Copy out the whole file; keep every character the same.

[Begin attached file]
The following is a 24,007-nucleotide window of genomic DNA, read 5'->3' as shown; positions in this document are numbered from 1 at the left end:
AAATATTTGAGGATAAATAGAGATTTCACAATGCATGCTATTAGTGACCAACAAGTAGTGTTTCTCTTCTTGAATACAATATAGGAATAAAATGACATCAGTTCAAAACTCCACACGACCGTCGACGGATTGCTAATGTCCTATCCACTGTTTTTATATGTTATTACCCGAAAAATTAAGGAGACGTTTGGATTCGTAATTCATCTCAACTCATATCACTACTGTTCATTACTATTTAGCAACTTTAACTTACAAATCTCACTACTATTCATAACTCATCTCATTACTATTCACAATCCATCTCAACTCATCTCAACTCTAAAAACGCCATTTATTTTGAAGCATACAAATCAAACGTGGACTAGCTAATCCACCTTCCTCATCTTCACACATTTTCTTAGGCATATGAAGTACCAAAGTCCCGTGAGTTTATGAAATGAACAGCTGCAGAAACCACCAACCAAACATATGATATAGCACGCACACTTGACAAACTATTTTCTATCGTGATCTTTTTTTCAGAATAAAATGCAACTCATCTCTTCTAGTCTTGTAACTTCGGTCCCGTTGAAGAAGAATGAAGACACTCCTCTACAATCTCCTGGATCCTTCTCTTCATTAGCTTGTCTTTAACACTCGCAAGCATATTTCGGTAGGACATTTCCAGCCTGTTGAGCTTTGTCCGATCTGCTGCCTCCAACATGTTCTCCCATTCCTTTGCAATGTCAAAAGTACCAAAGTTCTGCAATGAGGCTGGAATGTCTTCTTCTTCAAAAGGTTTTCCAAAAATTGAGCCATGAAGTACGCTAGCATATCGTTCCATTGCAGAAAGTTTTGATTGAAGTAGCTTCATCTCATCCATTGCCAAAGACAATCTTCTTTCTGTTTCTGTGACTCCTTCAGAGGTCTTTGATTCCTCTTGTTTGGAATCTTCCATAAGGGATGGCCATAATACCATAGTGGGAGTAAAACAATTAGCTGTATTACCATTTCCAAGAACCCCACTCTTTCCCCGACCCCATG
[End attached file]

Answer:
The following is a 24,007-nucleotide window of genomic DNA, read 5'->3' as shown; positions in this document are numbered from 1 at the left end:
AAATATTTGAGGATAAATAGAGATTTCACAATGCATGCTATTAGTGACCAACAAGTAGTGTTTCTCTTCTTGAATACAATATAGGAATAAAATGACATCAGTTCAAAACTCCACACGACCGTCGACGGATTGCTAATGTCCTATCCACTGTTTTTATATGTTATTACCCGAAAAATTAAGGAGACGTTTGGATTCGTAATTCATCTCAACTCATATCACTACTGTTCATTACTATTTAGCAACTTTAACTTACAAATCTCACTACTATTCATAACTCATCTCATTACTATTCACAATCCATCTCAACTCATCTCAACTCTAAAAACGCCATTTATTTTGAAGCATACAAATCAAACGTGGACTAGCTAATCCACCTTCCTCATCTTCACACATTTTCTTAGGCATATGAAGTACCAAAGTCCCGTGAGTTTATGAAATGAACAGCTGCAGAAACCACCAACCAAACATATGATATAGCACGCACACTTGACAAACTATTTTCTATCGTGATCTTTTTTTCAGAATAAAATGCAACTCATCTCTTCTAGTCTTGTAACTTCGGTCCCGTTGAAGAAGAATGAAGACACTCCTCTACAATCTCCTGGATCCTTCTCTTCATTAGCTTGTCTTTAACACTCGCAAGCATATTTCGGTAGGACATTTCCAGCCTGTTGAGCTTTGTCCGATCTGCTGCCTCCAACATGTTCTCCCATTCCTTTGCAATGTCAAAAGTACCAAAGTTCTGCAATGAGGCTGGAATGTCTTCTTCTTCAAAAGGTTTTCCAAAAATTGAGCCATGAAGTACGCTAGCATATCGTTCCATTGCAGAAAGTTTTGATTGAAGTAGCTTCATCTCATCCATTGCCAAAGACAATCTTCTTTCTGTTTCTGTGACTCCTTCAGAGGTCTTTGATTCCTCTTGTTTGGAATCTTCCATAAGGGATGGCCATAATACCATAGTGGGAGTAAAACAATTAGCTGTATTACCATTTCCAAGAACCCCACTCTTTCCCCGACCCCATG